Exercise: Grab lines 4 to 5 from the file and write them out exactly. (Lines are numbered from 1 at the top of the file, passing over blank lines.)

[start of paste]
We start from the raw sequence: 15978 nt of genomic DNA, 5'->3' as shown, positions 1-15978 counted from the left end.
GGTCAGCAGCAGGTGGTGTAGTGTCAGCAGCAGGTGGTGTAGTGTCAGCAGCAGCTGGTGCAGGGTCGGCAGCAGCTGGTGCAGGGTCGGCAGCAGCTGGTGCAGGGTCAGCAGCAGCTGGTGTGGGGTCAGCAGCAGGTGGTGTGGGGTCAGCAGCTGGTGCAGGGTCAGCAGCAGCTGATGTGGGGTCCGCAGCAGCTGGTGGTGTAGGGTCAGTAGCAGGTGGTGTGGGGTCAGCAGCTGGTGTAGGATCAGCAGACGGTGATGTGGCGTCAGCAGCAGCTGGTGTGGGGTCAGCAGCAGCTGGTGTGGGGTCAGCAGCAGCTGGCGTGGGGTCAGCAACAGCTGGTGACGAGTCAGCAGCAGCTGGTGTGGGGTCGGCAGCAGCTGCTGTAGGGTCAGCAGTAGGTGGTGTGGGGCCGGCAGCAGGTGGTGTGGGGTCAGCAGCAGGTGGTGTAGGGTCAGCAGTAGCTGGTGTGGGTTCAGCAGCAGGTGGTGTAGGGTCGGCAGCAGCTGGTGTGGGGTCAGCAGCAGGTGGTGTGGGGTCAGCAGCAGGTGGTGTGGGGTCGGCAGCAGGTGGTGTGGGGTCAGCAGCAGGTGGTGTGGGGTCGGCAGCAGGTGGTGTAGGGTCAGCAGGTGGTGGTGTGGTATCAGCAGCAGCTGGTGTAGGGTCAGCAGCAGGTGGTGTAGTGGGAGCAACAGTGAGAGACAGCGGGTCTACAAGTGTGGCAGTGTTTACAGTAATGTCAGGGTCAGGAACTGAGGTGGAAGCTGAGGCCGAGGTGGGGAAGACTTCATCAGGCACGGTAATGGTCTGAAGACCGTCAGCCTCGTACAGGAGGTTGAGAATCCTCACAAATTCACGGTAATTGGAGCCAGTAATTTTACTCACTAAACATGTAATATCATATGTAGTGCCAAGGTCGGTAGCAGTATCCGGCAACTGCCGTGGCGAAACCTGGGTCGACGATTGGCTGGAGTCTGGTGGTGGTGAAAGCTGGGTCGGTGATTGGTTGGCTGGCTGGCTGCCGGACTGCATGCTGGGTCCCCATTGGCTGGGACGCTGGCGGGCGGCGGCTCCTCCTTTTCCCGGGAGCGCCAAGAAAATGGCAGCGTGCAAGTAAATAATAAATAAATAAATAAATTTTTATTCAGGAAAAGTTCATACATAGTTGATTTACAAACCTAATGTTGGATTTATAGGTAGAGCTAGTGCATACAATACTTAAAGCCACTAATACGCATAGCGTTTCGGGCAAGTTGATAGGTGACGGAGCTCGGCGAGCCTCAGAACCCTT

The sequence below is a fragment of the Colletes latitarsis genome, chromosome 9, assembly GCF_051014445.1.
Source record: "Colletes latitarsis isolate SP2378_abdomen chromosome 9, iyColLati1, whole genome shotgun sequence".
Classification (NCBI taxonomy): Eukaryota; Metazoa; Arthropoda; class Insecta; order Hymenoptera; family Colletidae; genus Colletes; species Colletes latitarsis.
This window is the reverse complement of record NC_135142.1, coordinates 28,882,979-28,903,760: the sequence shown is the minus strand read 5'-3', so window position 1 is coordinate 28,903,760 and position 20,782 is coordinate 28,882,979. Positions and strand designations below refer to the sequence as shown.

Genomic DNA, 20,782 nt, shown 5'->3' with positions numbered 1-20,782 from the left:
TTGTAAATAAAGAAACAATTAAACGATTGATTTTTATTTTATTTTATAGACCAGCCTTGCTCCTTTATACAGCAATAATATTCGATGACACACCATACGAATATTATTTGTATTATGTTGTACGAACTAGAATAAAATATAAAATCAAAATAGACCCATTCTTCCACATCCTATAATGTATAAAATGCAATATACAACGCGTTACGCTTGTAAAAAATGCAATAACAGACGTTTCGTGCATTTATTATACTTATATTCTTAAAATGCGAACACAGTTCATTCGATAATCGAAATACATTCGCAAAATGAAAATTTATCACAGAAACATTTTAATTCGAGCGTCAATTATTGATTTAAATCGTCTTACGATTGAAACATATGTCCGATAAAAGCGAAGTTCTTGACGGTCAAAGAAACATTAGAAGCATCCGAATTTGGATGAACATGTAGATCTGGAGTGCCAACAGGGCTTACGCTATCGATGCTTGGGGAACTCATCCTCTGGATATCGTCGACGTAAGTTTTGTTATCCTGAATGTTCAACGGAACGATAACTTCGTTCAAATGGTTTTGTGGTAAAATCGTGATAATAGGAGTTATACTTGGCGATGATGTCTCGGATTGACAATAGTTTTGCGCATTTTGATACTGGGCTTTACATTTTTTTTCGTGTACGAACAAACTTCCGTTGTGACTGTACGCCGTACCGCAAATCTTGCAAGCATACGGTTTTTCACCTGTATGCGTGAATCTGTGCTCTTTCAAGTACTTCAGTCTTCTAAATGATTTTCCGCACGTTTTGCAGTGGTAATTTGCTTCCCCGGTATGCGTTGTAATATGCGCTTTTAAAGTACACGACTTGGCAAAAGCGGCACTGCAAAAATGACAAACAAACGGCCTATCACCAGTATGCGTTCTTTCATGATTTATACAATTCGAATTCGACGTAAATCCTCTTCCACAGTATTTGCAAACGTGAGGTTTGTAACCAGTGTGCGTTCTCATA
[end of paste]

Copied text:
Source record: "Colletes latitarsis isolate SP2378_abdomen chromosome 9, iyColLati1, whole genome shotgun sequence".
Classification (NCBI taxonomy): Eukaryota; Metazoa; Arthropoda; class Insecta; order Hymenoptera; family Colletidae; genus Colletes; species Colletes latitarsis.